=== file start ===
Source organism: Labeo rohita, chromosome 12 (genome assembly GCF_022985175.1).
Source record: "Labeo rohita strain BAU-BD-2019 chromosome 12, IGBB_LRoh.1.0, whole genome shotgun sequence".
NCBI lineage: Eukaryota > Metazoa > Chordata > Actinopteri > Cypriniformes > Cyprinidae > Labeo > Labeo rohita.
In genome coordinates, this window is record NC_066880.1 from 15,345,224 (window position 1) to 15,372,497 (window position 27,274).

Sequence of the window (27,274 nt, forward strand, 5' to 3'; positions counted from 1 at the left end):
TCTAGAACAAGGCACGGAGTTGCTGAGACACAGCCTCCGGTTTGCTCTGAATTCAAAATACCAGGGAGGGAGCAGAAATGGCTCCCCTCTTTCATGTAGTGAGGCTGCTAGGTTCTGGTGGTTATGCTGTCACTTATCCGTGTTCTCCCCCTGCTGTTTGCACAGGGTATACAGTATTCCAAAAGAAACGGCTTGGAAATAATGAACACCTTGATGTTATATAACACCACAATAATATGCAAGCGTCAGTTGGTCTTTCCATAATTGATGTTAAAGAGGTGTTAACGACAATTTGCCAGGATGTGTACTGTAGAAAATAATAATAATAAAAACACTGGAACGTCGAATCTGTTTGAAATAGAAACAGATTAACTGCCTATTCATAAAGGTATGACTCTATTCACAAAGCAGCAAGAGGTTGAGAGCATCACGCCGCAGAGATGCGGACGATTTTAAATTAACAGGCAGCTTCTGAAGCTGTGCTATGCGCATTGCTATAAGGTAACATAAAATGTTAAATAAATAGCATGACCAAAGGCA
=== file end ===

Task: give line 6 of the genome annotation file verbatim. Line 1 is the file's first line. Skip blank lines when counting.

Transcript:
TCTAGAACAAGGCACGGAGTTGCTGAGACACAGCCTCCGGTTTGCTCTGAATTCAAAATACCAGGGAGGGAGCAGAAATGGCTCCCCTCTTTCATGTAGTGAGGCTGCTAGGTTCTGGTGGTTATGCTGTCACTTATCCGTGTTCTCCCCCTGCTGTTTGCACAGGGTATACAGTATTCCAAAAGAAACGGCTTGGAAATAATGAACACCTTGATGTTATATAACACCACAATAATATGCAAGCGTCAGTTGGTCTTTCCATAATTGATGTTAAAGAGGTGTTAACGACAATTTGCCAGGATGTGTACTGTAGAAAATAATAATAATAAAAACACTGGAACGTCGAATCTGTTTGAAATAGAAACAGATTAACTGCCTATTCATAAAGGTATGACTCTATTCACAAAGCAGCAAGAGGTTGAGAGCATCACGCCGCAGAGATGCGGACGATTTTAAATTAACAGGCAGCTTCTGAAGCTGTGCTATGCGCATTGCTATAAGGTAACATAAAATGTTAAATAAATAGCATGACCAAAGGCA